Thursday, 14 December 2017

The wells and swimming pools

(Paalaguttapalle, Dalitwada) ... long ago. The wells have been bone dry in the recent many years of drought.
In 2005 after five years of drought conditions the rains were good and the wells were full after many years. Swimming would go on through the long summer afternoons.
The small children would have floats made by slashing together kalabandha (Agave sisalana) stems or drumstick branches. These would be tied to their waists and they would enter the welsl along the narrow stone stairs along the walls of the wells. Initially they would also have a stout rope tied to them, and later the rope would be removed, and still later the floats also. Finally they would swim like fish with strings tied to their mola taadis (waist strings) which were held by someone, till the adult felt confidant enough to remove those strings too. The smaller children and the boys would be in their underwear. The older girls would jump in in their gowns or salwar kameez. The women would generally come to swim when the men were not there, and would pull the sarees firmly between their legs and tuck them in behind and dive.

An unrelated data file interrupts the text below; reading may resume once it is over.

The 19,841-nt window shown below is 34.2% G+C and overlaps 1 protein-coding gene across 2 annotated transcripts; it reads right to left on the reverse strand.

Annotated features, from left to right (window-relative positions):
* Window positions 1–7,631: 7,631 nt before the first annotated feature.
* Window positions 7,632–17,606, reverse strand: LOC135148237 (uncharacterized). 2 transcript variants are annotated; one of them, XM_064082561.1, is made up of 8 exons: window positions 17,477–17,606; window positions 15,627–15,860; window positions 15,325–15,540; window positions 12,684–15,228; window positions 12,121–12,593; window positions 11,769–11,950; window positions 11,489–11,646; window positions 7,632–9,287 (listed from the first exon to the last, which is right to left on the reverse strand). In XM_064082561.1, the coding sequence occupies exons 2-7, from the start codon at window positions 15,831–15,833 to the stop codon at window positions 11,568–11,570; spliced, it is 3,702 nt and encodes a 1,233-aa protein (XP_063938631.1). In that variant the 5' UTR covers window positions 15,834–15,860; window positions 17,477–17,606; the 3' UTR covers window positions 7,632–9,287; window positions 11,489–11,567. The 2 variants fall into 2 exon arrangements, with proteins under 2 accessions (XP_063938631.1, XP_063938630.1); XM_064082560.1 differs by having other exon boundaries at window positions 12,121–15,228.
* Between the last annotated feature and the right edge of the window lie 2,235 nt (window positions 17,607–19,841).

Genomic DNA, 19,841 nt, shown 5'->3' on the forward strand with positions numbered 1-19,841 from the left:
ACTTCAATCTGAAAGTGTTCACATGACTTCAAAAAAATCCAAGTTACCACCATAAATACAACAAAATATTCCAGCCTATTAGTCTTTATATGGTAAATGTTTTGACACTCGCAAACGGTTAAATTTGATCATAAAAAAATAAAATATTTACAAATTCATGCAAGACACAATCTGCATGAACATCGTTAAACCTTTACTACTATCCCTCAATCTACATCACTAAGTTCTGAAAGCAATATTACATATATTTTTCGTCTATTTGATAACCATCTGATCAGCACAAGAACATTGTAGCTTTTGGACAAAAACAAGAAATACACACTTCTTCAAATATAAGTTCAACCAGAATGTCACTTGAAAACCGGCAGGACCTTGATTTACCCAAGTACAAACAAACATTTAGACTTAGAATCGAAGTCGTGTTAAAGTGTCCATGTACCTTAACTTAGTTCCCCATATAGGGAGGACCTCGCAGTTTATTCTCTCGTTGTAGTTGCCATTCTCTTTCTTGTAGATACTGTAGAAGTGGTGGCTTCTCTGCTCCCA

The elder children would actively guide the younger ones. Vinayaka would jump in from the well top holding Nandini who was then three. She would descend with him with a scream, go right in and get propelled up with him from the depths of the well.
The preferred well was Naren’s samadhi baavi in the coconut garden which had the dimensions of a huge swimming pool. The well would be full of Maalapalle children through the afternoon. They would troop in and troop out in batches, walking down the field bunds with their floats or towels. They would often come with shampoo sachets and take a good bath while in the well. The children would share the well with water snakes and various insect life. When this well ran dry there was the well just outside the fence. This was smaller and completely overgrown with bushes. Here the boys would create beautiful shaped with water waves which they would call mogga or flower buds. They would jump in from the well top in a cross-legged position, and as they sank, the water would rise in waves like a lotus bud formation.
Then for the last days when water had gone low in both these wells, there was the well near the ontillu or single house, so called because it is a single house standing separately on the road near Venkataraamapuram by the side of the owner’s fields. The owner, an elderly man, would protest noisily at the children. As he shouted them out, Vinayaka would come out with many profuse apologies, go some distance and come back at a fast run and dive. He used to say that if the old man was polite he would obey, but not when he shouted rudely.

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